Bail was again denied for a QAnon adherent who allegedly threatened to kill House Speaker Rep. Nancy Pelosi (D-Calif.).
This time, a federal court reasoned, the defendant’s thoughts have become so deranged by, and are still susceptible to, presently-being-broadcast right-wing propaganda about election fraud that it is currently unsafe to release him into the broader public.
Cleveland Grover Meredith, Jr. has suffered several procedural setbacks in his legal battle–particularly his efforts to get out of jail–after being arrested on Jan. 8 following the Jan. 6 attack on the U.S. Capitol Complex by supporters of then-President Donald Trump.
While Meredith is not alleged to have actually made contact with his fellow travelers on that by-now notorious day, because he arrived too late to attend the far-right riot, prosecutors allege that he came equipped with two firearms and some 2,500 rounds of ammunition.
And, the government says, the defendant has also admitted to sending a series of text messages that authorities claim are evidence he intended to commit a crime of violence; namely, a threat to injure Pelosi sent through interstate commerce in violation of federal law.
Meredith recently attempted to argue that the specific statute, 18 U.S.C § 875(c), doesn’t actually apply to his admitted text message screeds about killing and maiming people in Washington, D.C. because it also includes a reference to kidnapping.
“[B]ecause kidnapping can be accomplished in the absence of physical restraint,” U.S. District Judge Amy Berman Jackson noted, “[Meredith] argues that Section 875(c) is not a crime of violence.” The court rejected that approach by finding that the law is actually divisible and does not require a threat to kidnap and injure–it just requires a threat to kidnap or injure transmitted across the ether.
“Not only did defendant threaten to wreak mayhem in general in the nation’s Capital, he used graphic and misogynistic language to threaten to kill particular public figures in the District in specific and violent ways,” Judge Jackson noted, denying the defendant bail.
Nearly 50-percent of the 26-page opinion is unreadable, however, because of whole-page redactions in three separate sections.
The redacted sections: (1) appear to identify the tipster who originally spoke to federal agents about Meredith’s alleged plan to bring “guns and ammunition” to “the pro-Trump rally” on Jan. 6; (2) detail in depth the defendant’s “[h]istory and [c]haracteristics” as relevant to his alleged crimes; and (3) discuss, at length, the threat that he allegedly poses to “[a]ny [p]erson” and the community at large.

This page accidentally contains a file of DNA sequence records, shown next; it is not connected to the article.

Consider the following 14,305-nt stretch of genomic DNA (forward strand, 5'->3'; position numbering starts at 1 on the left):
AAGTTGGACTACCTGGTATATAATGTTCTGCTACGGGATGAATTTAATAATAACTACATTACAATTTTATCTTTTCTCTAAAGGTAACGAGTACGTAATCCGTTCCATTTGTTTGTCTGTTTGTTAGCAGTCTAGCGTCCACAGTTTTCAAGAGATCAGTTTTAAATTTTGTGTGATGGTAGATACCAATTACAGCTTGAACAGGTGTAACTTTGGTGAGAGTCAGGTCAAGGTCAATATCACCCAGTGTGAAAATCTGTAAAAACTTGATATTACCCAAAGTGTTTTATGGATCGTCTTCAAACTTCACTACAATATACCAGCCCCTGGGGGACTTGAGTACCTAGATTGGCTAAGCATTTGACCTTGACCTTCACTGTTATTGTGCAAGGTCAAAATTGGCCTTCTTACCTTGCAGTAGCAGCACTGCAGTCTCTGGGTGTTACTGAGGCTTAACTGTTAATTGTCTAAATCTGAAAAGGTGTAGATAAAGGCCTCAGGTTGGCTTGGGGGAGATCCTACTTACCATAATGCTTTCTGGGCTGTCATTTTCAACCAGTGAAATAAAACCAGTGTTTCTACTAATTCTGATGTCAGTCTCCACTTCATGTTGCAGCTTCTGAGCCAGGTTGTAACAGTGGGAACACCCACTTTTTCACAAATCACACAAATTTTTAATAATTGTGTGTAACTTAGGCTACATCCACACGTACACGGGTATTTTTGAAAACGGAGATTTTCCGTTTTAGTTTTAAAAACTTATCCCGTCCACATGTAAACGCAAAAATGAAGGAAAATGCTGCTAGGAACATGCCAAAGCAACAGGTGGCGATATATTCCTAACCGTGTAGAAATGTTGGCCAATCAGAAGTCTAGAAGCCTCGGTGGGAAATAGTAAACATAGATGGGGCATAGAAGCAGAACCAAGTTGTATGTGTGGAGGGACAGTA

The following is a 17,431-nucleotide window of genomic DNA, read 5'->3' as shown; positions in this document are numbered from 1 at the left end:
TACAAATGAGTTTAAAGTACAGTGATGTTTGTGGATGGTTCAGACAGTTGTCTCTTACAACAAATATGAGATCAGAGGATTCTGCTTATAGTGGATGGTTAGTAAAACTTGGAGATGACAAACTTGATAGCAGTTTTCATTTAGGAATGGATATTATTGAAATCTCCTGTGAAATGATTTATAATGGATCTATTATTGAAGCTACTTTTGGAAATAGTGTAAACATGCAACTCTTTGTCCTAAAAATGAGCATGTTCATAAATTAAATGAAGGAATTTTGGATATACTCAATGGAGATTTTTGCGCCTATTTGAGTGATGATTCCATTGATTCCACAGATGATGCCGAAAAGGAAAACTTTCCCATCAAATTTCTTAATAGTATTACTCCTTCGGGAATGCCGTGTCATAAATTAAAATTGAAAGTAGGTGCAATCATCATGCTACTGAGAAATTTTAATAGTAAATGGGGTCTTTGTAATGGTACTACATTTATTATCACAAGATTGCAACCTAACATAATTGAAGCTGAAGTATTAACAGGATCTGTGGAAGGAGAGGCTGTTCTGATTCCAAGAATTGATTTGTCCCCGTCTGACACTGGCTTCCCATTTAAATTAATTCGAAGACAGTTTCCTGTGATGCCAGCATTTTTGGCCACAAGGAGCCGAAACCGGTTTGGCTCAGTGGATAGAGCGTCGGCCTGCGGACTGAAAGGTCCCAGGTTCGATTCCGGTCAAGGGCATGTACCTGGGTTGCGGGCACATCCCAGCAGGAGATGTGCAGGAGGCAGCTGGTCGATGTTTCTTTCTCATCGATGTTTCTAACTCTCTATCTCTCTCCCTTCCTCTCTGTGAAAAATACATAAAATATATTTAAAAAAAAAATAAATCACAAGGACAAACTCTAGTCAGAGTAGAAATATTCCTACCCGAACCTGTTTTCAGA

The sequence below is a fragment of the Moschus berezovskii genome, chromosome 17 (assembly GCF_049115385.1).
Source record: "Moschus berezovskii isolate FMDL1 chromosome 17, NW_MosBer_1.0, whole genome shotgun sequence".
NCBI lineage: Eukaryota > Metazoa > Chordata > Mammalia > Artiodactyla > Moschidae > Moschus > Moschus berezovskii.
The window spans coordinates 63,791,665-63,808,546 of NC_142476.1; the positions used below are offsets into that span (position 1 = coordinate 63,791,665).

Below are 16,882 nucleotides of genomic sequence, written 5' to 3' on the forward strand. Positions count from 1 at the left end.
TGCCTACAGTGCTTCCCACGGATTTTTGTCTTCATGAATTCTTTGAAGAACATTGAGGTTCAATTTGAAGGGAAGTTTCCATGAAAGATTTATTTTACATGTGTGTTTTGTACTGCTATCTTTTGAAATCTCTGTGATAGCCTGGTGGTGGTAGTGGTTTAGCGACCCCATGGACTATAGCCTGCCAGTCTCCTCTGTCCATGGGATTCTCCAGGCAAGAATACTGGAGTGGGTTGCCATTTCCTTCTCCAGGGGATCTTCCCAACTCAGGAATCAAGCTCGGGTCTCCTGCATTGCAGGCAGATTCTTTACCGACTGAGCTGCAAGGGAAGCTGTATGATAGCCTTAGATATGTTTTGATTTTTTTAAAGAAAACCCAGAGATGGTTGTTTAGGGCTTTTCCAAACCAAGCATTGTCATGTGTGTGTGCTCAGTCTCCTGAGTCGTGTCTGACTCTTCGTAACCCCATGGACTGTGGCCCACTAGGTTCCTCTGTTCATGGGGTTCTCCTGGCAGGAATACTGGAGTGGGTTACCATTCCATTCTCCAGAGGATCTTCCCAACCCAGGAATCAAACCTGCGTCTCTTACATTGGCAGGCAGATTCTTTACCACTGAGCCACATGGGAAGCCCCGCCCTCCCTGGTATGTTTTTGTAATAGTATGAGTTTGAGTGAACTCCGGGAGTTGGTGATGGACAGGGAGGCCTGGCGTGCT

According to prosecutors and as summarized by the court, Meredith was involved in two separate “road rage” incidents in D.C. and his home state of Georgia where he allegedly attacked another driver by head-butting him and pointed a gun at another driver, respectively.
“In sum, the history and characteristics weigh heavily in favor of detention,” Jackson determined.
Notably, the constant onslaught of misinformation about the November 2020 presidential election is cited in the memorandum opinion as a relevant reason to deny the defendant bail–on the theory that such false claims are likely to inspire and rile up Meredith (and presumably others like him) and drive him to again threaten or commit violence against his perceived political enemies.
“The steady drumbeat that inspired defendant to take up arms has not faded away; six months later, the canard that the election was stolen is being repeated daily on major news outlets and from the corridors of power in state and federal government, not to mention in the near-daily fulminations of the former President,” Jackson writes in one heavily-redacted section. A black censor’s box precedes and follows the judge’s thoughts here but she goes on to conclude: “The issues facing the Court today are the same as those that were quite apparent at the hearing, and the supplemental information that has been submitted does not resolve any of them.”
Read the full opinion below:
[image via government exhibit from U.S. v. Meredith]
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